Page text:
Arrow Veterinary Clinic Moving to New Location Next Year

Photo courtesy of Arrow Veterinary Clinic

It’s been four years since Arrow Veterinary Clinic began serving pet owners in the Lowell area. In 2022, its employees look forward to continuing to provide excellent care to four-legged members of the community, but they will be doing so in a new location.

The clinic, currently operating at 11610 Fulton Street E, will be moving down the road to a new building being constructed at the former location of Pauley’s beer, wine and liquor store. While Arrow Veterinary Clinic doesn’t have a firm move-in date yet, they expect to be in their new location by early next year.

New Building Offers More Space, Amenities

Photo courtesy of Arrow Veterinary Clinic

Staff at Arrow Veterinary Clinic say the conditions of its current building have been challenging.

“The building we’re in has been deteriorating for quite a while,” explains Sara El-Mehdi, practice manager for Arrow Veterinary Clinic. With only three exam rooms, the building’s layout can also be a bit challenging, particularly if multiple animals are entering or leaving the facility at the same time.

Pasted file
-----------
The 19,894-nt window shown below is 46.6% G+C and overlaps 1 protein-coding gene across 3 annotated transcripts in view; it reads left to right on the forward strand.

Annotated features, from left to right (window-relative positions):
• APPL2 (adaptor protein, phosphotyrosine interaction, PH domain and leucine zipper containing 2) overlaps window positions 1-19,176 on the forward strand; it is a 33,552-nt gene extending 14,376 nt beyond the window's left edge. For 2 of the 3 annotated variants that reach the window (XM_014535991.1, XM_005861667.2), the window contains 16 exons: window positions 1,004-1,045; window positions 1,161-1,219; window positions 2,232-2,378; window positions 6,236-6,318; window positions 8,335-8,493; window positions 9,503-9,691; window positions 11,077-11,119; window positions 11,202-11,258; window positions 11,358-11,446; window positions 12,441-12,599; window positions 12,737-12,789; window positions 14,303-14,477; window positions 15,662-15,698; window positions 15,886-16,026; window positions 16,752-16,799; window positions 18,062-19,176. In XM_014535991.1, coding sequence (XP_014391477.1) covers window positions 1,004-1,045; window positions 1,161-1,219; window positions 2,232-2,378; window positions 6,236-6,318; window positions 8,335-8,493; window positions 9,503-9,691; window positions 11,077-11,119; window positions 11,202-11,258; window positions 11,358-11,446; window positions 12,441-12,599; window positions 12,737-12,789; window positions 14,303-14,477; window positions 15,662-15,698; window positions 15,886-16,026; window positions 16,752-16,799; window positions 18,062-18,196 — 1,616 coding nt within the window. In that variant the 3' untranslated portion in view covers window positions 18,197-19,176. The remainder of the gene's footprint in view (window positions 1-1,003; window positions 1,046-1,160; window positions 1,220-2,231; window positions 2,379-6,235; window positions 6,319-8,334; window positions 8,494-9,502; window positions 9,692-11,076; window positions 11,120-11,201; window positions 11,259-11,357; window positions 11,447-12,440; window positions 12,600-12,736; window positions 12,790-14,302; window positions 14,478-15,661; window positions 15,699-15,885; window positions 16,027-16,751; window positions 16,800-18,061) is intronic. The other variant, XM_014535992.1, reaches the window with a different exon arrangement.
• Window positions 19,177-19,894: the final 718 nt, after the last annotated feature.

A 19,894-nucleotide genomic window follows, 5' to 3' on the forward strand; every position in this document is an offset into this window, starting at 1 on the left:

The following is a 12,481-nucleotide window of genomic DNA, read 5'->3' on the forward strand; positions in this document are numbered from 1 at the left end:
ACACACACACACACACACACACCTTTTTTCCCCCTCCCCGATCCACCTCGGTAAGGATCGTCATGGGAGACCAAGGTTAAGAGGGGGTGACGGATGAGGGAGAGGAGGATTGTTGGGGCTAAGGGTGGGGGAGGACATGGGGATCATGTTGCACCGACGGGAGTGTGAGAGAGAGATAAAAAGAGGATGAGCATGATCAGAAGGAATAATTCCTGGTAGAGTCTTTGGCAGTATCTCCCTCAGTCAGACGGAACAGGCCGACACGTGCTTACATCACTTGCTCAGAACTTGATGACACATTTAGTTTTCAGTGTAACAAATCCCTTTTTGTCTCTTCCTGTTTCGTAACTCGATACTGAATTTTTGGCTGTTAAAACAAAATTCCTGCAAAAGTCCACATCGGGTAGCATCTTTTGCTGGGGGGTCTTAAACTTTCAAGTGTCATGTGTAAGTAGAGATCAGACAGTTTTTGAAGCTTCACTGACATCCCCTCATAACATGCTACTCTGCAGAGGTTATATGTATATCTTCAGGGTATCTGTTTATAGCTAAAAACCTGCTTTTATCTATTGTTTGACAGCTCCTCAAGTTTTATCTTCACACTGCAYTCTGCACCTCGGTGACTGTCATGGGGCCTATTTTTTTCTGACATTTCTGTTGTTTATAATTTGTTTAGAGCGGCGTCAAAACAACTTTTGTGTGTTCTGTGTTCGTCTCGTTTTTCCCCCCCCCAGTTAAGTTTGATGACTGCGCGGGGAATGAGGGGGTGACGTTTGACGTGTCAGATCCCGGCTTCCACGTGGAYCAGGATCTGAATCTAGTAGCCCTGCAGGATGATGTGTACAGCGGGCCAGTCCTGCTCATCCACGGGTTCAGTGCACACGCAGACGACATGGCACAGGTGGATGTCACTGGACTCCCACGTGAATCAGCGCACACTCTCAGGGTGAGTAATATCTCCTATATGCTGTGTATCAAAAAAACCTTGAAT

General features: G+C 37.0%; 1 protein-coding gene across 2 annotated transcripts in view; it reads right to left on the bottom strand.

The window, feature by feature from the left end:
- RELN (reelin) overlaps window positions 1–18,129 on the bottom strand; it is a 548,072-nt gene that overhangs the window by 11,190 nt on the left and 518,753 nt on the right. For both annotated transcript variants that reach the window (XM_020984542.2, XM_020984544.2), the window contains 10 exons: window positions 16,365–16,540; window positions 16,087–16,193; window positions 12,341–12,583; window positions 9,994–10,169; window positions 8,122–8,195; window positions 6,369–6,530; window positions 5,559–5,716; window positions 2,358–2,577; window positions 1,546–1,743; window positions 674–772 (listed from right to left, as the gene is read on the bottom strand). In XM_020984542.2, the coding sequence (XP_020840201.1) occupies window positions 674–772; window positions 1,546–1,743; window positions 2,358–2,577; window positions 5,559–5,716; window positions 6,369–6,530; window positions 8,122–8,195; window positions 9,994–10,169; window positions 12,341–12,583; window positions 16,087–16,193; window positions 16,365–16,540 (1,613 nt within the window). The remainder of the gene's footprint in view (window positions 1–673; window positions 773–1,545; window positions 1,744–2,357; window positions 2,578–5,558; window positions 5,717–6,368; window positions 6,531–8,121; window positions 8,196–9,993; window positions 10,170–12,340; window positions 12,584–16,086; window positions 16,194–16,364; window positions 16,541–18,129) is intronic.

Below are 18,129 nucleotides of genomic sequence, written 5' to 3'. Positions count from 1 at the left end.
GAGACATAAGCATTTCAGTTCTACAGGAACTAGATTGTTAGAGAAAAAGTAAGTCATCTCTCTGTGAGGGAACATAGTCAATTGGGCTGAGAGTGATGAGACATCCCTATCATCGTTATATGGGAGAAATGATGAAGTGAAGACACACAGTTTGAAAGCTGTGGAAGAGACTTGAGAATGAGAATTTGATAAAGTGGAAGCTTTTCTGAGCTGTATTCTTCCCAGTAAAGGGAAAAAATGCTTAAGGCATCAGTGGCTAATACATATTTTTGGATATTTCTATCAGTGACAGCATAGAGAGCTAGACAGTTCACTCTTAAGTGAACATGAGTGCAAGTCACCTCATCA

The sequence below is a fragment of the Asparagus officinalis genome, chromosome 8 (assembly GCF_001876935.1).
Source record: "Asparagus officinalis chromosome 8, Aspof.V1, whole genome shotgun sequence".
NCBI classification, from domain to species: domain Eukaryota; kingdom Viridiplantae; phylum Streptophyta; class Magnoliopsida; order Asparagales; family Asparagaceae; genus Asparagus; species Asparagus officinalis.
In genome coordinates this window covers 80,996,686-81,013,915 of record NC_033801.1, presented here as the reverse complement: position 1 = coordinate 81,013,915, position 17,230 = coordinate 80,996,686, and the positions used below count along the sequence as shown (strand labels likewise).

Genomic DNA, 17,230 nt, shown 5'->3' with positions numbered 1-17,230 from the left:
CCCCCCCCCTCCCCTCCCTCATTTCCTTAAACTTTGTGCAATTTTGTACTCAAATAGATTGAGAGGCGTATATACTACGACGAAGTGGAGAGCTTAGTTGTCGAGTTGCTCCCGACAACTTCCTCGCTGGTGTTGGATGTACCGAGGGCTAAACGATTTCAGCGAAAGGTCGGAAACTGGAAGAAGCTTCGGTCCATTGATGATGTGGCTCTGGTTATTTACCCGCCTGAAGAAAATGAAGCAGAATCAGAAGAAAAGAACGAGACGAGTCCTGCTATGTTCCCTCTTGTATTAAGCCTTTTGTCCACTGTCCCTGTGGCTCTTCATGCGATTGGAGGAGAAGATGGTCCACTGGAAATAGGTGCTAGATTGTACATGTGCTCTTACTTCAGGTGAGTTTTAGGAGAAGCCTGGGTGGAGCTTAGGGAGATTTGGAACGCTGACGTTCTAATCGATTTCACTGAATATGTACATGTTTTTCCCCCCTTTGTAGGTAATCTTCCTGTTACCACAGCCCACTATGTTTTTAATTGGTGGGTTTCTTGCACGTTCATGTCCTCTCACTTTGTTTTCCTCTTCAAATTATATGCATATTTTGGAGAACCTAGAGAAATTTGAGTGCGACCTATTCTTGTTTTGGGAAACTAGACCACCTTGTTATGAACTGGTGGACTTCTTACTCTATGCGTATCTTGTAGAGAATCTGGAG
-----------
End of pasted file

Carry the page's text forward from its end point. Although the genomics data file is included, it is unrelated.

The clinic’s new space will have five larger exam rooms and a comfort room to provide a more comfortable space for clients and patients who are dealing with decisions such as euthanasia.

Currently, Arrow Veterinary Clinic employs eight people with Dr. Nicole Tremain serving as veterinarian. The new building was designed to handle growth, El-Mehdi says, and the clinic may eventually bring on another doctor to expand the number of patients that can be seen.

Fear Free Certification in Progress

Photo courtesy of Arrow Veterinary Clinic

Moving into the new building should help Arrow Veterinary Clinic achieve its Fear Free Certification. Being designated a Fear Free Practice would mean the clinic has standards in place to help alleviate fear and anxiety in pets.

For instance, the new building will have an in-ground scale to make weigh-ins easier. Plus, part of the design process involved creating better traffic flow at the front door so animals don’t pass one another. “It’s for cats, especially, because they get super nervous,” El-Mehdi says.

In addition to physical changes in the building, staff have been taking continuing education classes and seminars about how to create a Fear Free environment for the animals that visit the clinic.

To focus on providing exceptional patient care, Arrow Veterinary Clinic won’t be providing boarding or grooming in their new space.

For more information about Arrow Veterinary Clinic and their planned move, visit their website or follow them on Facebook.

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